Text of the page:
4.6 Monetary Buffering

It is important to note that fee payments and staking requirements are both facilitated via SOURCE payments but denominated in RSD. For example, a member might be obligated to pay a 3% transaction fee. This fee is denominated in RSD but will be paid in SOURCE. In other words, a 100 RSD transaction will entail a 3 RSD fee, which will be paid in SOURCE.

As has been explained in previous chapters (4.4.1), in order to support RSDs soft peg to the US Dollar, the nominal amount of SOURCE required to pay fees and staking requirements is deduced from the official cUSD/SOURCE price. In other words, for the purpose of fee payments and staking requirements, the system regards 1 RSD as being equal to 1 cUSD.

If, for example, the current SOURCE price is 3 cUSD, 1 SOURCE will be consumed by a 100 RSD transaction under a 3% fee regime. If the price of SOURCE drops to 1 cUSD, 3 SOURCE will be consumed by the transaction, etc.

Likewise, staking requirements are denominated in RSD, while using cUSD as a proxy to calculate the required nominal amount of SOURCE. If an Underwriter is, for example, obligated to stake 20% of a credit line’s size, they would be required to stake 200 cUSD worth of SOURCE to underwrite a credit line of up to 1000 RSD. This would be 100 SOURCE if the price of 1 SOURCE equals to 2 cUSD at the time of underwriting.

However, SOURCE price is volatile which means that the staked amount may sink below or rise above the defined staking requirements of 20%. In such a case, the staking contract will either emit excess SOURCE as extra staking rewards or withhold staking rewards, until the staked amount equals to 20% again.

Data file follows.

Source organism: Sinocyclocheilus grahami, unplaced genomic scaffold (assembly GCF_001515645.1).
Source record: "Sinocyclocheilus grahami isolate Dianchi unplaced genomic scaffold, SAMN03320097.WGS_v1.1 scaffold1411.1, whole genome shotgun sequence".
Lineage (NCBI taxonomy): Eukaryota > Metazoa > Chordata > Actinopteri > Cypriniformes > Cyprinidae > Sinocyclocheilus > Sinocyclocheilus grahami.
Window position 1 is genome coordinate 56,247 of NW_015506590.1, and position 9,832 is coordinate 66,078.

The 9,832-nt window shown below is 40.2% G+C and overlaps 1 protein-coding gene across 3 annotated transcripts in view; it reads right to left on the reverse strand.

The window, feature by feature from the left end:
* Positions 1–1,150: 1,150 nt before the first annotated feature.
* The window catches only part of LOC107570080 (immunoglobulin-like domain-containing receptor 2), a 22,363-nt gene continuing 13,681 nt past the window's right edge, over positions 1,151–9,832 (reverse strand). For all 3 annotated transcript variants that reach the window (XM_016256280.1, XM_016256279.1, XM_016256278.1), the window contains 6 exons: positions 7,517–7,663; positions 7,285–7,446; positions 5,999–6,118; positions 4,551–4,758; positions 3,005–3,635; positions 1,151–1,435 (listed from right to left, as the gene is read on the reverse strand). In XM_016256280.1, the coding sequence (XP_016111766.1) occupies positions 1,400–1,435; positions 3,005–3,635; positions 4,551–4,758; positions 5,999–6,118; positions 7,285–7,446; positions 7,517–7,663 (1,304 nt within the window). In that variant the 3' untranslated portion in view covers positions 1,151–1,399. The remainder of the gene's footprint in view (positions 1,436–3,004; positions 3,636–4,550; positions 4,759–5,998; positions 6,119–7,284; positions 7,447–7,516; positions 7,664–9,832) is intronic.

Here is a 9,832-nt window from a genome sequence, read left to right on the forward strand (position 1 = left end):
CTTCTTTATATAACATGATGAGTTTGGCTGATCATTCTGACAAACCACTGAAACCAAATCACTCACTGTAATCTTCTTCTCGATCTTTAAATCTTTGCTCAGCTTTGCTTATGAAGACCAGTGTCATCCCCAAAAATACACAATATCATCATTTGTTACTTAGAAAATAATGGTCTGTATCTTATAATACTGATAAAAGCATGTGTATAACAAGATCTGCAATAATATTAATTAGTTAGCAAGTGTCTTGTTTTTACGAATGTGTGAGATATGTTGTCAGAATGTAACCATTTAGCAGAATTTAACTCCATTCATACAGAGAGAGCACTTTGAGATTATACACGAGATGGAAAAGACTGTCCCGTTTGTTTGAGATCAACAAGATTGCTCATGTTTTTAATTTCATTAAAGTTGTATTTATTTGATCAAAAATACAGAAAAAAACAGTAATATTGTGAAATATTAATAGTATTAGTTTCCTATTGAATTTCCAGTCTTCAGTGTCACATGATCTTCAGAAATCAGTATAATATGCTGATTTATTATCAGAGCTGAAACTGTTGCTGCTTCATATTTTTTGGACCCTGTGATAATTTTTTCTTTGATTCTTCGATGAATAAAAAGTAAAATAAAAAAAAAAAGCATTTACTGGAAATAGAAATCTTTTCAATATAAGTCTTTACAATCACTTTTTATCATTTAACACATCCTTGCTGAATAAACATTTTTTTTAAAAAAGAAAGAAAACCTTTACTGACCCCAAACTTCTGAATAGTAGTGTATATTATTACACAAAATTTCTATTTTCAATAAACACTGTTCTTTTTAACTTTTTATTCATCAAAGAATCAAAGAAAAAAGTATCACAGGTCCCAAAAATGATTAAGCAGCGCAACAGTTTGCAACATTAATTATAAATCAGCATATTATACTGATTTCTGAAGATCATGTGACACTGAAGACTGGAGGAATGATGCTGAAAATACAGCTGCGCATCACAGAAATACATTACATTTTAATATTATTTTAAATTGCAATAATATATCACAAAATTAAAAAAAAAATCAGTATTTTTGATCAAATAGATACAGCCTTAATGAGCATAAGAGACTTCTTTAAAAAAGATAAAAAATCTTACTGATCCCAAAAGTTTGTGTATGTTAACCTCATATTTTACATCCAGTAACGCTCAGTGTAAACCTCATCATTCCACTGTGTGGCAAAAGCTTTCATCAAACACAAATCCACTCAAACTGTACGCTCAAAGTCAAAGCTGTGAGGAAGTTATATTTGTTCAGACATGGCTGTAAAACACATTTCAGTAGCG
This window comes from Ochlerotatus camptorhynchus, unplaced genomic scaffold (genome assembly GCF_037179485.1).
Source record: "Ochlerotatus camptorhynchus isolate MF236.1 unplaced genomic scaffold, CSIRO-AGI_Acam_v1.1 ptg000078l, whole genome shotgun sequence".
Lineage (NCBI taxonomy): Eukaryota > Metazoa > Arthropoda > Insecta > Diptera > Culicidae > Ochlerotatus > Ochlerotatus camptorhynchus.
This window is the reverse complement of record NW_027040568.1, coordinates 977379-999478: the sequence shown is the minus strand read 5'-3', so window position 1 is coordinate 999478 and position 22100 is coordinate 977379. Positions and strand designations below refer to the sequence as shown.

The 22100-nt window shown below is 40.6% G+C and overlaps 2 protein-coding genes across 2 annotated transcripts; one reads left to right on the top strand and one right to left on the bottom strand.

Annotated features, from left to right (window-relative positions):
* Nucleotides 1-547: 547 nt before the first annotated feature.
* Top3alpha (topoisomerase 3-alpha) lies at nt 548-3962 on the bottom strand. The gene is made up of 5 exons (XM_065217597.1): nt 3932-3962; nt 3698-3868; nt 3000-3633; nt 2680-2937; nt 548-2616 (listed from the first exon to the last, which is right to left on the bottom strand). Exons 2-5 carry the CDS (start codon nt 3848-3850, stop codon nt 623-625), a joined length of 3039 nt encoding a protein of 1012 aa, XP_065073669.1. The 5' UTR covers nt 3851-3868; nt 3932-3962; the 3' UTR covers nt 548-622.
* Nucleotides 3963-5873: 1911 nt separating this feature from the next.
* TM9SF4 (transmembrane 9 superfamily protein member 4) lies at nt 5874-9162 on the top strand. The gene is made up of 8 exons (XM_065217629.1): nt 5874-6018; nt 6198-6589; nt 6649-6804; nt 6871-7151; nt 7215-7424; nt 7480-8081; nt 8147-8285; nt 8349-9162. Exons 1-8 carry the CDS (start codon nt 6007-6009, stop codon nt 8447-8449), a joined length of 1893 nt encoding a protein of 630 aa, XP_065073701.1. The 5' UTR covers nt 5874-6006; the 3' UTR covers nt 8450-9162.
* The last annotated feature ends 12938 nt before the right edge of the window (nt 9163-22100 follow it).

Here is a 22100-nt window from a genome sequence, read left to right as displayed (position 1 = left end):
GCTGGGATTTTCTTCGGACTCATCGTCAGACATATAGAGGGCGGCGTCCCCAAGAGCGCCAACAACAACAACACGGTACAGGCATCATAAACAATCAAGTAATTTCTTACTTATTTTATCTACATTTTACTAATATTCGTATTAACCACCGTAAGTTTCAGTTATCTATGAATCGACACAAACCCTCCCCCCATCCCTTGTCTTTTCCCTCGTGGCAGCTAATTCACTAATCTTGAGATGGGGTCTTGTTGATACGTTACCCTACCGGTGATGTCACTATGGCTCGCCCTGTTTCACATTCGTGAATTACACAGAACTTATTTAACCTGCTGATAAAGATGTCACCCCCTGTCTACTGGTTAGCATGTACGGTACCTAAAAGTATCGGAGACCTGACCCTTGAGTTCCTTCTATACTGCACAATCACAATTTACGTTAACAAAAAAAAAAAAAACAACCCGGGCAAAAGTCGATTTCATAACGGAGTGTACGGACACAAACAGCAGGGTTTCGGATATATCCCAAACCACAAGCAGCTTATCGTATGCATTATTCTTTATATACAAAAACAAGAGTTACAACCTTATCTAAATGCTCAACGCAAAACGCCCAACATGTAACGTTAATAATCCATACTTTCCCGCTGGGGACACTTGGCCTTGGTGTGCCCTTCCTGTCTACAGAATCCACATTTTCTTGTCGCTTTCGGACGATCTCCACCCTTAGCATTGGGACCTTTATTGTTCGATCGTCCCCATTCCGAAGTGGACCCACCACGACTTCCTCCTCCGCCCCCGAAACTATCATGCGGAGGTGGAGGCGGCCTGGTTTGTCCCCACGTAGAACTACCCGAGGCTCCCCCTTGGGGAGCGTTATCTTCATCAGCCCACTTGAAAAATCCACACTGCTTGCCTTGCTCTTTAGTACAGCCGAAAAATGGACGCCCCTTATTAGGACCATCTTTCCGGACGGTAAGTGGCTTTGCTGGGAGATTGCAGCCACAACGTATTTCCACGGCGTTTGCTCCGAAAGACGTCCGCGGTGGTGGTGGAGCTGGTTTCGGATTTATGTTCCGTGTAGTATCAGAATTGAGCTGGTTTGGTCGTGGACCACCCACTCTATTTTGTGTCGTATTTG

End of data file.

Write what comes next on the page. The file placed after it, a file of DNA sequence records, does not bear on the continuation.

Following the example above, if the price of SOURCE sinks from 2 cUSD to 1 cUSD, staking rewards will be withheld until 100 additional SOURCE have been accumulated within the staking contract to render the staked amount equal to 200 cUSD. Vice versa, if the price of SOURCE rises from 2 cUSD to 4 cUSD, the staking contract will emit 50 SOURCE as rewards, so that the remaining 50 SOURCE equal to 200 cUSD again.

This way, the lower the price of SOURCE on the market the higher the nominal amount of SOURCE consumed by the network and vice versa. As a result, fee payments and staked SOURCE serve as monetary buffers that smooth the SOURCE supply and keep it primarily influenced by the size and transaction volume of the ReSource Network.

For more information about SOURCE allocation, distribution, and supply, please refer to chapter 5.4, “Initial SOURCE Allocation and Distribution.”

Last updated